Pope Francis admits women to ministries of lector and acolyte in new motu proprio

Pope Francis waves to pilgrims in St Peters Square Feb 26 2020 Credit Daniel Ibanez CNA Pope Francis waves to pilgrims in St. Peter's Square Feb. 26, 2020. | Daniel Ibanez/CNA.

Pope Francis issued a motu proprio Monday changing canon law to allow women to serve as lectors and acolytes.

In the motu proprio "Spiritus Domini," issued on Jan. 11, the pope changed canon 230 § 1 of the Code of Canon Law to read: "Lay persons of suitable age and with the gifts determined by decree of the Episcopal Conference may be permanently assigned, by means of the established liturgical rite, to the ministries of lectors and acolytes; however, the conferment of such a role does not entitle them to support or remuneration from the Church."

Before this change, the law said that "lay men who possess the age and qualifications established by decree of the conference of bishops can be admitted on a stable basis through the prescribed liturgical rite to the ministries of lector and acolyte."

Lector and acolyte are publicly recognized ministries instituted by the Church. The roles were once considered "minor orders" in the tradition of the Church and were changed to ministries by Pope Paul VI. According to Church law, "before anyone is promoted to the permanent or transitional diaconate, he is required to have received the ministries of lector and acolyte."

Pope Francis wrote a letter to Cardinal Luis Ladaria, prefect of the Congregation for the Doctrine of the Faith, explaining his decision to admit women to the ministries of lector and acolyte.

In this letter, the pope highlighted the distinction between "'established' (or 'lay') ministries and 'ordained' ministries," and expressed the hope that opening these lay ministries to women might "better manifest the common baptismal dignity of the members of the People of God."

He said: "The Apostle Paul distinguishes between gifts of grace-charisms ('charismata') and services ('diakoniai' - 'ministry [cf. Rom 12, 4ff and 1 Cor 12, 12ff]). According to the tradition of the Church, the various forms that charisms take when they are publicly recognized and are made available to the community and its mission in a stable form are called ministries," the pope wrote in the letter published Jan. 11.

"In some cases the ministry has its origin in a specific sacrament, Holy Orders: these are the 'ordained' ministries, the bishop, the presbyter, the deacon. In other cases the ministry is entrusted, with a liturgical act of the bishop, to a person who has received Baptism and Confirmation and in whom specific charisms are recognized, after an adequate journey of preparation: we then speak of 'instituted' ministries."

The pope noted that there is "an ever greater urgency today to rediscover the co-responsibility of all the baptized in the Church, and especially the mission of the laity."

He said that the 2019 Amazon synod "signaled the need to think about 'new paths for ecclesial ministeriality,' not only for the Amazonian Church, but for the whole Church, in the variety of situations."

"It is urgent that they be promoted and confer ministries on men and women ... It is the Church of baptized men and women that we must consolidate by promoting ministry and, above all, awareness of baptismal dignity," Pope Francis said, quoting the synod's final document.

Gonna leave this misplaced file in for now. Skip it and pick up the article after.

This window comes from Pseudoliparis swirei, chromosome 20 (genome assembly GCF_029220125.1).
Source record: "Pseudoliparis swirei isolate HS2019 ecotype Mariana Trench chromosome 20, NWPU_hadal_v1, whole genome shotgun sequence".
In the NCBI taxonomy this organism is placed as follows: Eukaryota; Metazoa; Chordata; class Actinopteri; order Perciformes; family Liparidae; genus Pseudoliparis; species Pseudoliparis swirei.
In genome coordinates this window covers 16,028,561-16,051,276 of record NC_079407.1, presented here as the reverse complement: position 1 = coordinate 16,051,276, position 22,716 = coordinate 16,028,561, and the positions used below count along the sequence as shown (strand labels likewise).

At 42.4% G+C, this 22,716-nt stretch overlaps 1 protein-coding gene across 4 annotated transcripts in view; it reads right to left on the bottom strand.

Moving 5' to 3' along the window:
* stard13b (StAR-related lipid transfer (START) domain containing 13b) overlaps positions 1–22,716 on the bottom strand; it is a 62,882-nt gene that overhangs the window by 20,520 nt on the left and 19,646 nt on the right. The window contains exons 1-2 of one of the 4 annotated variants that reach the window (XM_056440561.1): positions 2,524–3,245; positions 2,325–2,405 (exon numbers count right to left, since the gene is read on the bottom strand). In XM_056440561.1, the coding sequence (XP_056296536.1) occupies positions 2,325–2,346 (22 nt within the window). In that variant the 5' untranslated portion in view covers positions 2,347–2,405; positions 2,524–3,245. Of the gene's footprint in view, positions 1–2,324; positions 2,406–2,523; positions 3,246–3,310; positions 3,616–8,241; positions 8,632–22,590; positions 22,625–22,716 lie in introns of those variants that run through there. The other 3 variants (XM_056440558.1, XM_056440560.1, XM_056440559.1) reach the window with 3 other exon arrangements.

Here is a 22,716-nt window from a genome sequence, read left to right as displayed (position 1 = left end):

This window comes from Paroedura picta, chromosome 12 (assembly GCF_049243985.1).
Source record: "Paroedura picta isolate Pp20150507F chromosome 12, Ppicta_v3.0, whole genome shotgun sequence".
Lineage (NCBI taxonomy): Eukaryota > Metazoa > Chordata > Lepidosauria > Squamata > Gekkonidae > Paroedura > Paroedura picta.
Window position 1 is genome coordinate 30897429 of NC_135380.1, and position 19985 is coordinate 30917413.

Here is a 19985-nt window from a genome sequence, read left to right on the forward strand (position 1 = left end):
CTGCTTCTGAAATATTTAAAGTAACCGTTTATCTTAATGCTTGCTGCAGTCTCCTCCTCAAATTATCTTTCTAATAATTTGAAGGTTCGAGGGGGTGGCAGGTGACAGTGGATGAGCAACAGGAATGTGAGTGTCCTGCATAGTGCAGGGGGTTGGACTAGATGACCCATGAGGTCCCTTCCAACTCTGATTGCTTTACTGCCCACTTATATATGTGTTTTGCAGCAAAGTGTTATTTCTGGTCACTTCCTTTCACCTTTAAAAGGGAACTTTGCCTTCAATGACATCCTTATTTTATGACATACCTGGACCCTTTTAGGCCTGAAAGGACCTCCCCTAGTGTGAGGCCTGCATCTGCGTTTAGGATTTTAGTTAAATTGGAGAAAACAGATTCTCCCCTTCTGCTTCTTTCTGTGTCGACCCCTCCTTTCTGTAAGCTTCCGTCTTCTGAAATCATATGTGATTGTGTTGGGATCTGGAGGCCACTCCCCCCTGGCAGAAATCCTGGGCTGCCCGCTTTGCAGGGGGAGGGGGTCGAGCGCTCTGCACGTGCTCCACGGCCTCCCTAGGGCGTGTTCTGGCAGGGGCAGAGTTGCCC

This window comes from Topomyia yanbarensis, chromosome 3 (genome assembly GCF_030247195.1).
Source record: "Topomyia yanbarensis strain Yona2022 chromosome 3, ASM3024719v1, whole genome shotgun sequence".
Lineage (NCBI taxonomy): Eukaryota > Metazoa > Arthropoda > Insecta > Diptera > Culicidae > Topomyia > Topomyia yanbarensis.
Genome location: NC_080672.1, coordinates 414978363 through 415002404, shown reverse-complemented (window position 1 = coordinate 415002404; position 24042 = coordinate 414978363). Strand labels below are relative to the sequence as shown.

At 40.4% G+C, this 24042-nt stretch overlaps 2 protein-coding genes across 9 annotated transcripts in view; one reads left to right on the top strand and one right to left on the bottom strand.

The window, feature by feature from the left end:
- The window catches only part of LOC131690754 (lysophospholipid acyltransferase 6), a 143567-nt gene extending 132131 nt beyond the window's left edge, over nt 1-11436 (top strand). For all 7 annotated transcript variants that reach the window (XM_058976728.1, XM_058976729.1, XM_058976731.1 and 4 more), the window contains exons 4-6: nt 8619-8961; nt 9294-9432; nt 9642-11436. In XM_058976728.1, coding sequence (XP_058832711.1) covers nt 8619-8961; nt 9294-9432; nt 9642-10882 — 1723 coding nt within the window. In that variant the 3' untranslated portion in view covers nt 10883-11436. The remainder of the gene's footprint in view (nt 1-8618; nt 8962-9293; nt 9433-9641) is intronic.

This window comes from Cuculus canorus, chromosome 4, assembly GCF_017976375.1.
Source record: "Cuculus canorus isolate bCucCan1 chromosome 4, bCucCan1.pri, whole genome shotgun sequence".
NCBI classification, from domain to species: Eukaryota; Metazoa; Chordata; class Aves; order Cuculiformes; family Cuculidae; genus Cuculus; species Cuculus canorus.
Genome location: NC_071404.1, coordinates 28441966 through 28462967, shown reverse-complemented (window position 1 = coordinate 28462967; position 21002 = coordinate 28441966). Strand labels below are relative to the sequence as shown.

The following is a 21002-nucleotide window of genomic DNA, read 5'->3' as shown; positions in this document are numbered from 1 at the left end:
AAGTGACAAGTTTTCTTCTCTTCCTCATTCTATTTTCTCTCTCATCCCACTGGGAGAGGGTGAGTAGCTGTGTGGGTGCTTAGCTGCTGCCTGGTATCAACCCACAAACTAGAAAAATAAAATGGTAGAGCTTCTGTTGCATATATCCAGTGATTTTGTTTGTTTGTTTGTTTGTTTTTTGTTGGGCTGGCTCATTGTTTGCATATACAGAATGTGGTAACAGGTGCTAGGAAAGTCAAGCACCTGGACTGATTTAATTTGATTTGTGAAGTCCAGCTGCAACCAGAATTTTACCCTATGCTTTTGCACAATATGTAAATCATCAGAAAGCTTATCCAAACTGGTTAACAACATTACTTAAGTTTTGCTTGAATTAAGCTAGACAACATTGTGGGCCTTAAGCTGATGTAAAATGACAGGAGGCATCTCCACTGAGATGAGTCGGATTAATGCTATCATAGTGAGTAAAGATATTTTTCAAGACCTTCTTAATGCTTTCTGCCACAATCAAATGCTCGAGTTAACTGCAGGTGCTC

Pope Paul VI abolished the minor orders (and the subdiaconate) and established the ministries of lector and acolyte in the motu proprio, "Ministeria quaedam," issued in 1972.

"The acolyte is established to help the deacon and to minister to the priest. It is therefore his duty to take care of the service of the altar, to help the deacon and the priest in liturgical actions, especially in the celebration of the Holy Mass," Paul VI wrote.

Potential responsibilities for an acolyte include distributing Holy Communion as an extraordinary minister if such ministers are not present, publicly exposing the Sacrament of the Eucharist for adoration by the faithful in extraordinary circumstances, and "the instruction of the other faithful, who, on a temporary basis, help the deacon and the priest in liturgical services by carrying the missal, cross, candles, etc."

"Ministeria quaedam" says: "The acolyte, destined in a special way to the service of the altar, learns all those notions concerning divine public worship and strives to understand its intimate and spiritual meaning: in this way he can offer himself, every day, completely to God and be, in the temple, an example to all for his serious and respectful behavior, and also to have a sincere love for the mystical body of Christ, or people of God, and especially for the weak and the sick." 

In his decree, Paul VI wrote that the lector was "instituted for the office, proper to him, of reading the word of God in the liturgical assembly."

"The reader, feeling the responsibility of the office received, should do all he can and make use of the appropriate means to acquire every day more fully the sweet and lively love and the knowledge of Sacred Scripture, in order to become a more perfect disciple of the Lord," the decree said.

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Pope Francis said in his letter that it would be up to local bishops' conferences to establish appropriate criteria for the discernment and preparation of candidates for the ministries of lector and acolyte in their territories.

"Offering lay people of both sexes the possibility of accessing the ministry of the acolyte and the lector, by virtue of their participation in the baptismal priesthood, will increase the recognition, also through a liturgical act (institution), of the precious contribution that many lay people, even women, offer to the life and mission of the Church," Pope Francis wrote.

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